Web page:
Harold Schonberg in The New York Times:
Miss Horne has many of Miss Sutherland’s attributes, with several pluses and one minus. Her big, strong, securely produced voice does not have the sensuous sheen of Sutherland’s. But she is a better musician, has better diction, sings with better rhythm and clearer shape to the phrase, and has a wider compass. Miss Sutherland is not happy with low notes. Miss Horne, a mezzo?soprano, has the low, notes together with the top of a dramatic soprano. She is a potential Brünnhilde.
She comes to the Metropolitan Opera in her vocal prime, and she was in complete authority—even dramatic authority, though, like Miss Sutherland, she is an actress who uses old-fashioned gestures and movements. She made her entrance with a pianissimo that carried through the house, and as the opera progressed she was most careful to portray Adalgisa as a woman and not a singing machine.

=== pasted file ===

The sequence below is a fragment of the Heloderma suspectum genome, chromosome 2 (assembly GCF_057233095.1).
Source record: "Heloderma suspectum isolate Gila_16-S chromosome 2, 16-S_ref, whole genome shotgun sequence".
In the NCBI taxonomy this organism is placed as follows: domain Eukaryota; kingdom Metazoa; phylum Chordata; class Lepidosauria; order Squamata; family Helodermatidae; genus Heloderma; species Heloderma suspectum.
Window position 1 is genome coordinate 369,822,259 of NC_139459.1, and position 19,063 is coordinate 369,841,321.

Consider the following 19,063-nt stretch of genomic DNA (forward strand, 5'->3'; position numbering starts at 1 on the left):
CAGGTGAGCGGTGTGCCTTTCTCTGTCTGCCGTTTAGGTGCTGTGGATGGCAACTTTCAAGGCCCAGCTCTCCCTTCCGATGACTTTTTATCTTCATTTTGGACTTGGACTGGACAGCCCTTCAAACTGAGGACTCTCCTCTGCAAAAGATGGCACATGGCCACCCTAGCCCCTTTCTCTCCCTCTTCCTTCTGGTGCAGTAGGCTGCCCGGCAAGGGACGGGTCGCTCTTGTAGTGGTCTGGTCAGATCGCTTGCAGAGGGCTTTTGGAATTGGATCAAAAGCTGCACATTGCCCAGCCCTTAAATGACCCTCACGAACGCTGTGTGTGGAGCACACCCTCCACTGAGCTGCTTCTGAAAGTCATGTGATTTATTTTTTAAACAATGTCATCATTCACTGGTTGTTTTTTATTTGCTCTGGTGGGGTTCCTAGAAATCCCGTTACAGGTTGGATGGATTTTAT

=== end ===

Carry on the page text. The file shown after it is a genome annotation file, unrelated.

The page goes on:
Her low notes for this occasion were more in relation to her scale than they had been at her concert with the ‘New Jersey Symphony last month, and she saved the vocal fireworks for the appropriate moments. Miss Horne, too, inserted cadenzas here and there, but always with taste.